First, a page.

Publications

Here is the first published article on the topic of Pass-through Distillation, by Anton Kiss et al. It was published in the European journal NPT Process Technology in 2014. Please click to view.

NPT_ProcessTechnol_2014_4_16-17_PTD

 

Here is an academic thesis applying Aspen Plus modelling to PTD. The author is Haley Hayden Smestad. The academic institution was Worcester Polytechnic Institute.

haley hayden’s thesis

 

Here is another academic paper from the Polytechnic University of Bucharest. The treatment of Pass-through Distillation begins on page 7.

energy efficient strategies for ethanol production

 

Here is an article from the Journal Industrial Biotechnology on CARAF.

McGregor-Furlong 2017 Industrial Biotechnology

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Here is an Abstract of an important article

Rapid ethanol fermentations using vacuum and cell recycle

Gerald R. Cysewski   Charles R. Wilke      First published: August 1977

Abstract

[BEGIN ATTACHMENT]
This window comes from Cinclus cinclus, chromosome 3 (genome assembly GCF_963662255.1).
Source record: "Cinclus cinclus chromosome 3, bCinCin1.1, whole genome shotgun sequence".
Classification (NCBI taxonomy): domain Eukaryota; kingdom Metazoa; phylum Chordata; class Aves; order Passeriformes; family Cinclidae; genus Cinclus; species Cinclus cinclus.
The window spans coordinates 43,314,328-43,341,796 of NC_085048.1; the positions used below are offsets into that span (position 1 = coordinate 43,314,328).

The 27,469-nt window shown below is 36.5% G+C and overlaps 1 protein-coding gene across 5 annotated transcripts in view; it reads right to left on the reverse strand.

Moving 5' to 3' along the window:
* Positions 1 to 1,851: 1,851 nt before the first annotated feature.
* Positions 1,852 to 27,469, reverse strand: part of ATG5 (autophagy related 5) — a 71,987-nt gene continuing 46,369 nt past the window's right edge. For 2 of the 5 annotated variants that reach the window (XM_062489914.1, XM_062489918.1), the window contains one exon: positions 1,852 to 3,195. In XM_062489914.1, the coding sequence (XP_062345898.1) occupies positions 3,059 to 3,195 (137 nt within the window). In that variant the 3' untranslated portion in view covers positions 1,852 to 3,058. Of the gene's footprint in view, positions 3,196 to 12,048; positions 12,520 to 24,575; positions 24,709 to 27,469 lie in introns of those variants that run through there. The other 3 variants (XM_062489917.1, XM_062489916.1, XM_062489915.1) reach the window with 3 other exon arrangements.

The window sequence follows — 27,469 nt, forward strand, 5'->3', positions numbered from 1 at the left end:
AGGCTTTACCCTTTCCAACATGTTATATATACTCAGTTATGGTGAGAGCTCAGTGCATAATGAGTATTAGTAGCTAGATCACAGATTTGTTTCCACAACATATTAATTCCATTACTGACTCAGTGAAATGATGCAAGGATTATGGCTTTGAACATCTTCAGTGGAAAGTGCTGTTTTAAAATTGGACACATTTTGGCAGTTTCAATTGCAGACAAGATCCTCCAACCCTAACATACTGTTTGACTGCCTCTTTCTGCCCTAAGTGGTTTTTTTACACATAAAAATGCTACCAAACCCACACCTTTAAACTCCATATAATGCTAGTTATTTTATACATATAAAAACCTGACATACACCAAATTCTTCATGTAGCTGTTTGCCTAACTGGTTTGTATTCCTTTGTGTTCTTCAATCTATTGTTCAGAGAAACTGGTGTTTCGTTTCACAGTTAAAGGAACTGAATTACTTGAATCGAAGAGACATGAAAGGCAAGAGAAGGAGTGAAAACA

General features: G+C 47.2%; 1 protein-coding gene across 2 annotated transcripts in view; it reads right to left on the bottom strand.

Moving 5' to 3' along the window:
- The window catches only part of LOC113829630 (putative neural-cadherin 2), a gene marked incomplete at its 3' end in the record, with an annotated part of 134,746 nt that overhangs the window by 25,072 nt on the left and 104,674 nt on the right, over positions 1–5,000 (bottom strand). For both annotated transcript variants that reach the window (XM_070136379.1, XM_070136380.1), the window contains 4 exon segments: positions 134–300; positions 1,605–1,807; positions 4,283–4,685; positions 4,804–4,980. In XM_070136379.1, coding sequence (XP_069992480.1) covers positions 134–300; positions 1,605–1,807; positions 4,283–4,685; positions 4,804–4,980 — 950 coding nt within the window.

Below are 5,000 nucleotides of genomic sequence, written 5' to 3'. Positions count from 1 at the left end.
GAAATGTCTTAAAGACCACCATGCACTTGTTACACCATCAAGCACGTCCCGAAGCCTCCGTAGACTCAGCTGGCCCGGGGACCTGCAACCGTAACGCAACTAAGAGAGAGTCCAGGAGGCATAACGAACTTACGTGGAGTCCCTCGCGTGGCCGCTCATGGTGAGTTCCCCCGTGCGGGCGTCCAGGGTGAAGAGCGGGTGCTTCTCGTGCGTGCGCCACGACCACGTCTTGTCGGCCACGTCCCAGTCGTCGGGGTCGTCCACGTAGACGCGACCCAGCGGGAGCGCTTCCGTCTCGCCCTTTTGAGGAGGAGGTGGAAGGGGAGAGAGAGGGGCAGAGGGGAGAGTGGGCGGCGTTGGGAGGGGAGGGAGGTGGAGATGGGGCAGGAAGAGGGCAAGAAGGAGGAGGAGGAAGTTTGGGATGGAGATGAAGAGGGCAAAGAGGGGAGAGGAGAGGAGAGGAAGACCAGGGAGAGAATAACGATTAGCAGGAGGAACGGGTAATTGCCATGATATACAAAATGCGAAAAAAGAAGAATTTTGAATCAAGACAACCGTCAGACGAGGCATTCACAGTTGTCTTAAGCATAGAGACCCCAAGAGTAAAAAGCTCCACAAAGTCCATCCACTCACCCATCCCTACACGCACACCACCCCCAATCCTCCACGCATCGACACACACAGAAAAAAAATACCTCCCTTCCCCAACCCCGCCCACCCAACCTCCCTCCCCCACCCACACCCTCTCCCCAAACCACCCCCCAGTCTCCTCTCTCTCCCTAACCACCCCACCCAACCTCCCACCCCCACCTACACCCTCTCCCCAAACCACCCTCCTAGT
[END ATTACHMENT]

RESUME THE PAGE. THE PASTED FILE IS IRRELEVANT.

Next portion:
Cell recycle and vacuum fermentation systems were developed for continuous ethanol production. Cell recycle was employed in both atmospheric pressure and vacuum fermentations to achieve high cell densities and rapid ethanol fermentation rates. Studies were conducted with Saccharomyces cerevisiae (ATCC No. 4126) at a fermentation temperature of 35°C. Employing a 10% glucose feed, a cell density of 50 g dry wt/liter was obtained in atmospheric‐cell recycle fermentations which produced a fermentor ethanol productivity of 29.0 g/liter‐hr. The vacuum fermentor eliminated ethanol inhibition by boiling away ethanol from the fermenting beer as it was formed. This permitted the rapid and complete fermentation of concentrated sugar solutions. At a total pressure of 50 mmHg and using a 33.4% glucose feed, ethanol productivities of 82 and 40 g/liter‐hr were achieved with the vacuum system with and without cell recycle, respectively. Fermentor ethanol productivities were thus increased as much as twelvefold over conventional continuous fermentations. In order to maintain a viable yeast culture in the vacuum fermentor, a bleed of fermented broth had to be continuously withdrawn to remove nonvolatile compounds. It was also necessary to sparge the vacuum fermentor with pure oxygen to satisfy the trace oxygen requirement of the fermenting yeast.